Cybersecurity expert James Feldkamp relays to online readers concerns proposed by the Electronic Frontier Foundation to the government over facial recognition regulations.
On April 22, the Surveillance Litigation Director for the Electronic Frontier Foundation (EFF) attended a hearing on concerns over law enforcement’s use of facial recognition technology. The Director, Jennifer Lynch, gave testimony to the Presidential Commission on Law Enforcement and the Administration of Justice, and the EFF published a transcript of the hearing shortly after.
“The EFF leads the fight for civil liberties across the internet and other digital avenues,” says James Feldkamp. “The nonprofit organization has been at the forefront of protected freedoms in the digital world since it was founded in 1990. Recently, facial recognition technology has become more commonplace, and the EFF and others have raised concerns that its unchecked use is a severe threat to society. Public scandals such as the recent Clearview AI case reinforce the need for these new parameters.”
In her address to the Commission, Lynch expressed her organization’s desire to see facial recognition practices undergo improved investigations at many levels, including federal, state, and local. In addition, the EFF hopes the government can create new policy restrictions that keeps the technology in check, especially when used by law enforcement against civilians.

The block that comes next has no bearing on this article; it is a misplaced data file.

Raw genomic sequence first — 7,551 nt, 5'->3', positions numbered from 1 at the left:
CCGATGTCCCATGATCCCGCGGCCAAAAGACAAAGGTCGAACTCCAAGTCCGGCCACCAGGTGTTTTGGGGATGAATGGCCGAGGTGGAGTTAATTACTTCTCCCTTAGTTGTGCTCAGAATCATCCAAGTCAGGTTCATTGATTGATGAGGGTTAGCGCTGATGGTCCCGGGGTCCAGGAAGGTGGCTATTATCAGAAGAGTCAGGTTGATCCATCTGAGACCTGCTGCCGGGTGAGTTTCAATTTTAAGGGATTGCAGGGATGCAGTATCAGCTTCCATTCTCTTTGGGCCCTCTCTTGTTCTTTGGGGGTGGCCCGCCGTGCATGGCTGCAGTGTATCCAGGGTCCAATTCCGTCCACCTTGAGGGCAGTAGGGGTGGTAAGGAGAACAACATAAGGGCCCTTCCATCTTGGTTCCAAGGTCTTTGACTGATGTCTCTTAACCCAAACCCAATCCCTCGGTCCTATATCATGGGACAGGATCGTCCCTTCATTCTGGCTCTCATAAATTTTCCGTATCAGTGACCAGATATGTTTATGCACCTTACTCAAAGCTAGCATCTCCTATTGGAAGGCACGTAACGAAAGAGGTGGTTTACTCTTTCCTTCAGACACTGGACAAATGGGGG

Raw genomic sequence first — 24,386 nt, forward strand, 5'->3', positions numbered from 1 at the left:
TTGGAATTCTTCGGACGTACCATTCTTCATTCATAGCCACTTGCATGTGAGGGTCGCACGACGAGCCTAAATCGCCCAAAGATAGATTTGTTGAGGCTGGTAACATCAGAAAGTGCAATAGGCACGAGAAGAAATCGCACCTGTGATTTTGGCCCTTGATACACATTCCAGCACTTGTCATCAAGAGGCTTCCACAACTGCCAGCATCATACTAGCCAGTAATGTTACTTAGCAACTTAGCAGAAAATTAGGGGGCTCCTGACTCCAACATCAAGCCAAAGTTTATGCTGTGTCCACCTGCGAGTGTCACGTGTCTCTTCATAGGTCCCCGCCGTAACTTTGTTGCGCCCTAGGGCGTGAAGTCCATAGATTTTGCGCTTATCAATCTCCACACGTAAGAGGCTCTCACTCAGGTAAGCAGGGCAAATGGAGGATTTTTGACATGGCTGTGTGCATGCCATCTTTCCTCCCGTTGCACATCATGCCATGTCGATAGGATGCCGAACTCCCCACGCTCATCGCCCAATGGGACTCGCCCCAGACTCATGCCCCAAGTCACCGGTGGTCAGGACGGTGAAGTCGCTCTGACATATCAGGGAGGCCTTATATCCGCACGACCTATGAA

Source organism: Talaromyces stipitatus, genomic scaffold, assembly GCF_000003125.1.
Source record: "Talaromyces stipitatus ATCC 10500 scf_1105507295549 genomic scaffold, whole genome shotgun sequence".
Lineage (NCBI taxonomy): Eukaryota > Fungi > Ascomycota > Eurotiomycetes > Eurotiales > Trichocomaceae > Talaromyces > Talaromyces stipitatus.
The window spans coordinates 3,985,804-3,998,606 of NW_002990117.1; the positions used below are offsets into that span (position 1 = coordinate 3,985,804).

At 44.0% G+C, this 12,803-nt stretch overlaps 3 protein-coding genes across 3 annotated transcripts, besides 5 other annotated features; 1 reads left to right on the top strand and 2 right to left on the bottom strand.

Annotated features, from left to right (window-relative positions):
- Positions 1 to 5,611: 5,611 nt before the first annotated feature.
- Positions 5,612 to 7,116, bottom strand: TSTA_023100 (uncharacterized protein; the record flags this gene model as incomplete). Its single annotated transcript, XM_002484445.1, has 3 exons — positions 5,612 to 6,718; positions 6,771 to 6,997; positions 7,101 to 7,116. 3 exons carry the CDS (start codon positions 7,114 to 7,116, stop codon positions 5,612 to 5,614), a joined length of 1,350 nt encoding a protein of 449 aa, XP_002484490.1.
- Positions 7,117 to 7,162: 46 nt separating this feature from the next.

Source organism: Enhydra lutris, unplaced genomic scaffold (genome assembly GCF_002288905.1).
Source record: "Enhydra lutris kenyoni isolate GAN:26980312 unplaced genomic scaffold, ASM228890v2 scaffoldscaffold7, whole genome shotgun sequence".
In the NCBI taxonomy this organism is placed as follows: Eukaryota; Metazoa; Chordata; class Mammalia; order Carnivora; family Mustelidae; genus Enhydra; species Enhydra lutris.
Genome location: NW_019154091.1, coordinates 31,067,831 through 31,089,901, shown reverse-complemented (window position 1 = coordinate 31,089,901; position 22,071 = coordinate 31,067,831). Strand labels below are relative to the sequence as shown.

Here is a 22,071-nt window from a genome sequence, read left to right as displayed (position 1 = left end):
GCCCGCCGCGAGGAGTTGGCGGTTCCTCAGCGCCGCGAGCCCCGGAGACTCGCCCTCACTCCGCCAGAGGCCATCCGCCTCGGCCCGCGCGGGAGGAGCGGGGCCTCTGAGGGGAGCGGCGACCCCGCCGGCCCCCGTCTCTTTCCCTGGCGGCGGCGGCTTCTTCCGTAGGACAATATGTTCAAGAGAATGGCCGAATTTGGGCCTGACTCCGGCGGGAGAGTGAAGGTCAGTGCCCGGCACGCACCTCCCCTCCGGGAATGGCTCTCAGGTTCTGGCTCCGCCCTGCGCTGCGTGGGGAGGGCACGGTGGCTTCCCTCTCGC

“There’s not a lot of quality control when it comes to facial recognition today, namely because it’s a newer technology, but we’re already facing pressing concerns that demand regulations,” says James Feldkamp. “For one thing, the current algorithms used in facial recognition tech are frequently inaccurate when identifying people of color. Jennifer Lynch also brought up the fact that law enforcements have used the technology without any significant public oversight, which can lead to widespread abuse and violations.”
Facial recognition was detailed as a threat to civil liberties during the address, and Lynch asked that law enforcement’s access to the technology should have much stronger limitations than what’s currently in place. The technology has been used to scour internet archives and databases (such as social media profiles) to locate a person based on their face. The EFF believes widespread use by the government has the potential to harm the liberties of civilians everywhere, especially when given liberty to secretly identify people walking down public streets under surveillance cameras.
“Facial recognition technology has can dramatically change society for the worse, inching us closer to an oppressive form of government if not kept in check,” says James Feldkamp. “Organizations like the EFF serve as a voice for public freedom and work to ensure that we put rules in place before use of the technology gets out of hand.”